- Professor Ross Garnaut Australian National University and University of Melbourne
The forum will be chaired by Professor Peter Drysdale, Head, East Asian Bureau of Economic Research, Crawford School of Public Policy, and Dr Kemal Dervis, Vice President and Director, Global Economy and Development, Brookings Institution.
Lunch provided after the forum.
This public forum is presented by the East Asian Bureau of Economic Research, and the South Asia Bureau of Economic Research at Crawford School of Public Policy, The Australian National University, and the Brookings Institution.
At the end of 2013, Australia will take up the chair of the G20. This comes at a time when the G20 is criticised for lacking direction, after leading the successful coordination of fiscal policy at the height of the global financial crisis.
On June 12th, the East Asian Bureau of Economic Research and the Brookings Institution held a workshop in Washington on The G20 at Five, to discuss the difficulties facing the now five-year-old G20. The workshop is part of a project between the two organisations that aim to contribute to fashioning a G20 agenda for Australia’s year that revitalises the G20 process by focusing on the major policy coordination problems internationally.
Topics covered on the day included trade and the WTO, macroeconomic policy-making and international macroeconomic imbalances, the development agenda beyond 2015, and the relationship between emerging economies and the G20.
Addressing the challenges identified will require a G20 that “both delivers on substantive problems through the workstreams, and provides strategic leadership through the leaders’ summit,” as observed by Colin Bradford of the Brookings Institution.
One particular challenge that will be worth addressing is the deficit of infrastructure in Asia. Covering the shortfall would be a source of global growth the world badly needs, and would help draw the Asian G20 economies into a more active role in solving international coordination problems.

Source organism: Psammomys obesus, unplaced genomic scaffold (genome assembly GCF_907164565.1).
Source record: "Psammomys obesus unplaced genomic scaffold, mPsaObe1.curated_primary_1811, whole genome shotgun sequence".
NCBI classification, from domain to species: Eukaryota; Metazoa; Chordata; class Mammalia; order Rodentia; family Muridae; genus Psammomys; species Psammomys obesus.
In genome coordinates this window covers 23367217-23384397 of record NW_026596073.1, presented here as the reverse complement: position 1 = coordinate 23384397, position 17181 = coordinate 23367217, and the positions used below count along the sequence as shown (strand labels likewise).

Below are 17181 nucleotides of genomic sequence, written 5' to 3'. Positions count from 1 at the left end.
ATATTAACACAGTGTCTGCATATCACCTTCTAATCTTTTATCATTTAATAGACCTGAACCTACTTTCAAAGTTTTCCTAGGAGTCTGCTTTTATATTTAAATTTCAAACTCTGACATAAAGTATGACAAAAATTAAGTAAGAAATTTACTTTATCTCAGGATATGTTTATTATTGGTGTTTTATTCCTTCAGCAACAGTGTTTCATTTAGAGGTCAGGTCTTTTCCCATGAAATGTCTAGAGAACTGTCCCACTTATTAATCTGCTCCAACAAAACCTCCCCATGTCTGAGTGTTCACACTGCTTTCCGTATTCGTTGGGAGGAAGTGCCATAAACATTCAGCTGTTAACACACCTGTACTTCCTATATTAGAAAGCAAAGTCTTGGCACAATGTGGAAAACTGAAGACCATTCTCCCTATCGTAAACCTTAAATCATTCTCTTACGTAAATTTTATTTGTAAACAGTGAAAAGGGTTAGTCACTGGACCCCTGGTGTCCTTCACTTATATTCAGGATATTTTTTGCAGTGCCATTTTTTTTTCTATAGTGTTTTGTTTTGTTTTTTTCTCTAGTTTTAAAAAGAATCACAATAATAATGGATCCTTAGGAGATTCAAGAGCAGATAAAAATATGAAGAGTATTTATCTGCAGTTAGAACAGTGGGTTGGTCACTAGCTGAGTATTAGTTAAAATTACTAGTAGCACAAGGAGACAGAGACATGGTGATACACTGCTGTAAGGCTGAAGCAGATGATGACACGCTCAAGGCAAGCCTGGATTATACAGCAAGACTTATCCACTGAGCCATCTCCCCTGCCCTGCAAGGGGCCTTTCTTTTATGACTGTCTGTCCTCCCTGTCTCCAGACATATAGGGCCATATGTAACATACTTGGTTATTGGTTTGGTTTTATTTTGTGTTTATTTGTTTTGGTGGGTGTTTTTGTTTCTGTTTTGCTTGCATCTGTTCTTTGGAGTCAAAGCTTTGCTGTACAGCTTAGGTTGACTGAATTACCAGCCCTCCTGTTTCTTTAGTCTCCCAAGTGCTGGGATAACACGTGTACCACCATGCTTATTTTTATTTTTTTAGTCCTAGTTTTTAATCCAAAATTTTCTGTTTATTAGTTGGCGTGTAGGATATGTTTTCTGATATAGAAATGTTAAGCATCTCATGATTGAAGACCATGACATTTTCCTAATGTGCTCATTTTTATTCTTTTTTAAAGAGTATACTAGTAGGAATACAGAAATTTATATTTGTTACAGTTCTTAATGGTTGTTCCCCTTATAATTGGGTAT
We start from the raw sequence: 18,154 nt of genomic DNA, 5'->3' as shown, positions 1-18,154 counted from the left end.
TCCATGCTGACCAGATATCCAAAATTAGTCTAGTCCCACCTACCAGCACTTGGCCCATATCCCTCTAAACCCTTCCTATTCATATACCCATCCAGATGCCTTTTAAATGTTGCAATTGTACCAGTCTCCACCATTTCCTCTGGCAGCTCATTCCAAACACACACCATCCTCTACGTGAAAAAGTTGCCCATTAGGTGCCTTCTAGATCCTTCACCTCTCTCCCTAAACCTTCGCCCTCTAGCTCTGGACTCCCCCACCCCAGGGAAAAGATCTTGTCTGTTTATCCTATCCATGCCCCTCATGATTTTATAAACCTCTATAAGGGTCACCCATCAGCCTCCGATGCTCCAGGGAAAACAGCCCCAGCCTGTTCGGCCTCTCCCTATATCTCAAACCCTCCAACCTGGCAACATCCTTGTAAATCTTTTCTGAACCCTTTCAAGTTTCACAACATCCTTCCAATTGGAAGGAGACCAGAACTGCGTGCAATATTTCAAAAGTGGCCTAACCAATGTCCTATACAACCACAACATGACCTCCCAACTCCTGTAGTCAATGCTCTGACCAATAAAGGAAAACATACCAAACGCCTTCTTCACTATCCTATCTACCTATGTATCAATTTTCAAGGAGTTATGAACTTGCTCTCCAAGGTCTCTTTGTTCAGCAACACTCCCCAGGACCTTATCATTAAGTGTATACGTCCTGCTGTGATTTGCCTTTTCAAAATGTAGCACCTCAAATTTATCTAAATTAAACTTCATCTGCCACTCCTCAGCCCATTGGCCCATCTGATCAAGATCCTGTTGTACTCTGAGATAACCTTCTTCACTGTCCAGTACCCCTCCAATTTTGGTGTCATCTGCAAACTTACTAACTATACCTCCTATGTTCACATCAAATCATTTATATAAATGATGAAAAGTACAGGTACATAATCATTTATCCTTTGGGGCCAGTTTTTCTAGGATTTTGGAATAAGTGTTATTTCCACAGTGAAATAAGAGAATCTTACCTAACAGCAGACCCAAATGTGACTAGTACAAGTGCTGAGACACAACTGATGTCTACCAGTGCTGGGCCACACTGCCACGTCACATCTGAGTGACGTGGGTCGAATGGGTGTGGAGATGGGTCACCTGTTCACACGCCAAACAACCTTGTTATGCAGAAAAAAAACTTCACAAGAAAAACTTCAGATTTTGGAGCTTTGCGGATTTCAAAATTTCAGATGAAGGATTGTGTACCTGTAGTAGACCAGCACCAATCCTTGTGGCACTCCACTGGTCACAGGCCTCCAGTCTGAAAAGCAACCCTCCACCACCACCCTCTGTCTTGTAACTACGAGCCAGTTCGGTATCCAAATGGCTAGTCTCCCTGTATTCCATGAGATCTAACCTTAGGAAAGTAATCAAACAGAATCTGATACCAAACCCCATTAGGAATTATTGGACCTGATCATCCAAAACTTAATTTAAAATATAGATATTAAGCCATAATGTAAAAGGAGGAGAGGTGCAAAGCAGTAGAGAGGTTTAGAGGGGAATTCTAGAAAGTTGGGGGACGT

Peter Drysdale, of EABER, observed that the project is timely and “is a chance to fashion a G20 whose concerns and priorities mirror the changing structure of the international economy.”
The workshop was attended by leading academic thinkers from the Crawford School of Public Policy at the ANU and the Brookings Institution, as well as senior representatives from the IMF and the Commonwealth Treasury, and will be followed by a conference at the Crawford School in November 2013.
The Australia-China Dialogue on the G20 and Regional Initiatives was organised to bring together Chinese and Australian academics and civil servants to exchange ideas on the organisation and operation of the G20 and on the G20’s agenda. Conceived of as a one-and-a-half track event, it was jointly organised by the Shanghai Institutes for International Studies (SIIS) and the East Asian Bureau of Economic Research (EABER) and was attended by a delegation of Australian public servants, led by Australia’s G20 Sherpa and Associate Secretary of the department of Prime Minister and Cabinet, Dr Gordon de Brouwer, and a delegation of Chinese public servants, led by China’s G20 Sherpa and Vice Minister of Foreign Affairs Mr Tiankai Cui. It consisted of a dinner between at which all participants were present, followed by a private roundtable the following day.